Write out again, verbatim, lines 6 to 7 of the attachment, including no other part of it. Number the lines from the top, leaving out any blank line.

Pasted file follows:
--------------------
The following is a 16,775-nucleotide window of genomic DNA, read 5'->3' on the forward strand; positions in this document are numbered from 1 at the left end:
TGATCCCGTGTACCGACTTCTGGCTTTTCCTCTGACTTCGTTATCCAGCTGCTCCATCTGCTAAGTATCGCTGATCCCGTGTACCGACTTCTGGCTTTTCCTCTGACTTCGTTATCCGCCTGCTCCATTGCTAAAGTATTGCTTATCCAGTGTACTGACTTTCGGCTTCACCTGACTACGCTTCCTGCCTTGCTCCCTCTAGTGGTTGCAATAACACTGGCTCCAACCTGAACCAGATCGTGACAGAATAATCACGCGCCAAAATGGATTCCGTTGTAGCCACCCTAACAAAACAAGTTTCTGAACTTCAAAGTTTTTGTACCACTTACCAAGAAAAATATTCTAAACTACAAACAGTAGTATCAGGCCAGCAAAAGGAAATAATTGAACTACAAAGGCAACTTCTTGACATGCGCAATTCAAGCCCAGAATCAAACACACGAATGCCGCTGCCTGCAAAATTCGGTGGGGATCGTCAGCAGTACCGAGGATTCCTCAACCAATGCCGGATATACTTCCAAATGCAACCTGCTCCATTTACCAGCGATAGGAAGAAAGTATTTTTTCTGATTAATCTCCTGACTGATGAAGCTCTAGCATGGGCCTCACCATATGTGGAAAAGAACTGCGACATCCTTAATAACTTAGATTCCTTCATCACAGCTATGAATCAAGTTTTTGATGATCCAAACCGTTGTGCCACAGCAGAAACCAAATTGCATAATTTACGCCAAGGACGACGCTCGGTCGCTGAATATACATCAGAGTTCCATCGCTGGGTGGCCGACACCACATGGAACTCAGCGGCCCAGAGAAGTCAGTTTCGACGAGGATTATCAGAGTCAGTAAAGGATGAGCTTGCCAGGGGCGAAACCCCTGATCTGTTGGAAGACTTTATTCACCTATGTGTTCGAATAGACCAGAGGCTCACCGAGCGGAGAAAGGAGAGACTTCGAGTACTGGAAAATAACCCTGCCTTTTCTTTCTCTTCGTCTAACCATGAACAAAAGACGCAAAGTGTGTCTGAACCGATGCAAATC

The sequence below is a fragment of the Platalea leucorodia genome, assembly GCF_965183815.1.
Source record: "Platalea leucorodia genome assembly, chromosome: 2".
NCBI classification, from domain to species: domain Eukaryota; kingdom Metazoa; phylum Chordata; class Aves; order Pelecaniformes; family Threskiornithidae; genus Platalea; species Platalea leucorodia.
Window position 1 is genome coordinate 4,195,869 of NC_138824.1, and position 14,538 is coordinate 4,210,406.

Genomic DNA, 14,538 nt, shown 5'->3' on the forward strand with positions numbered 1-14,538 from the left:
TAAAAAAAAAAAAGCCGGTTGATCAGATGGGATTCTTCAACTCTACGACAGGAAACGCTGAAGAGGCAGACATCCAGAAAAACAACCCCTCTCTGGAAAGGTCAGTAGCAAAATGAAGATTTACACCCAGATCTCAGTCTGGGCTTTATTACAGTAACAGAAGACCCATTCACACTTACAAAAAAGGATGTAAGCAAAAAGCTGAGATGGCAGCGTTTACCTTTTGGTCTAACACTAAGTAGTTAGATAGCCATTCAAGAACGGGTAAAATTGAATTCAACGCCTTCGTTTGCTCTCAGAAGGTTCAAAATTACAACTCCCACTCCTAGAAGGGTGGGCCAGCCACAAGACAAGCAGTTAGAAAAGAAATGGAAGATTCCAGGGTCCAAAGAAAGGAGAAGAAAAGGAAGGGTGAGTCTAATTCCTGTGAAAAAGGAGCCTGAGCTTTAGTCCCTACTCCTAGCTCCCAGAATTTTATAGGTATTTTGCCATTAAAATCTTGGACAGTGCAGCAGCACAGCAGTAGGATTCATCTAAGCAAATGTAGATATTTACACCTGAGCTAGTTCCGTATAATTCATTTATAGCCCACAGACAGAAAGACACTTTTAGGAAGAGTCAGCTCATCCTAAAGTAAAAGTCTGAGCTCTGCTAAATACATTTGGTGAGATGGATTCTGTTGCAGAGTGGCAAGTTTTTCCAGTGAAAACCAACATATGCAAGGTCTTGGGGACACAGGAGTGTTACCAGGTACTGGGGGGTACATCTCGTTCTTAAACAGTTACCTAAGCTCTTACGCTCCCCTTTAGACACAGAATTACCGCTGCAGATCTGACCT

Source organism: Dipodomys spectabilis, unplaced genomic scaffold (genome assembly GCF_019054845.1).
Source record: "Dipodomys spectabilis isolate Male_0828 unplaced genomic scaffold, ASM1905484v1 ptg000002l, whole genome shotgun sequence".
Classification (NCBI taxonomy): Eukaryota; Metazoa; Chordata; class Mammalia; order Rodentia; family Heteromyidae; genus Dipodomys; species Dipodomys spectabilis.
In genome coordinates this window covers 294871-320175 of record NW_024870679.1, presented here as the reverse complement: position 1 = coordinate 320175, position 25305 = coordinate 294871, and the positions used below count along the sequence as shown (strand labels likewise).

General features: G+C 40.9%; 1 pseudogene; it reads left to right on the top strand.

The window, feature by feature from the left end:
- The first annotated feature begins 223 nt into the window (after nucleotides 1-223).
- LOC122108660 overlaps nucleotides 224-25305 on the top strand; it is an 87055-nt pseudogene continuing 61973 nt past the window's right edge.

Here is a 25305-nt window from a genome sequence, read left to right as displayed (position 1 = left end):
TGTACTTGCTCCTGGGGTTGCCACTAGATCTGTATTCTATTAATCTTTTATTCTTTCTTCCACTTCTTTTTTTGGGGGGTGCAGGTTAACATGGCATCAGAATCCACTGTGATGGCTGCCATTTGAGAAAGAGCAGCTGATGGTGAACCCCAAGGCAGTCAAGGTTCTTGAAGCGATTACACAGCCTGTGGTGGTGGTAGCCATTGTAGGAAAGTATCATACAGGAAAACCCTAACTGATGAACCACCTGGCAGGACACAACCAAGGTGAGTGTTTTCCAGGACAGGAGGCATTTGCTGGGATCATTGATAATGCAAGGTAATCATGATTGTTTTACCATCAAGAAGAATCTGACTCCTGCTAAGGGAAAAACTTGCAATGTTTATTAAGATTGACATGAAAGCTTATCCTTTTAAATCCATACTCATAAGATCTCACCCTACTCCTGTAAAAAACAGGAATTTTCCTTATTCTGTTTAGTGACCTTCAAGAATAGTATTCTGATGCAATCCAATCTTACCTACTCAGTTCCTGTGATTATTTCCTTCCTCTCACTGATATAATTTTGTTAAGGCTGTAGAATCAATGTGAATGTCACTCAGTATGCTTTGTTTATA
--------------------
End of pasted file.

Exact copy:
Window position 1 is genome coordinate 4,195,869 of NC_138824.1, and position 14,538 is coordinate 4,210,406.

Genomic DNA, 14,538 nt, shown 5'->3' on the forward strand with positions numbered 1-14,538 from the left: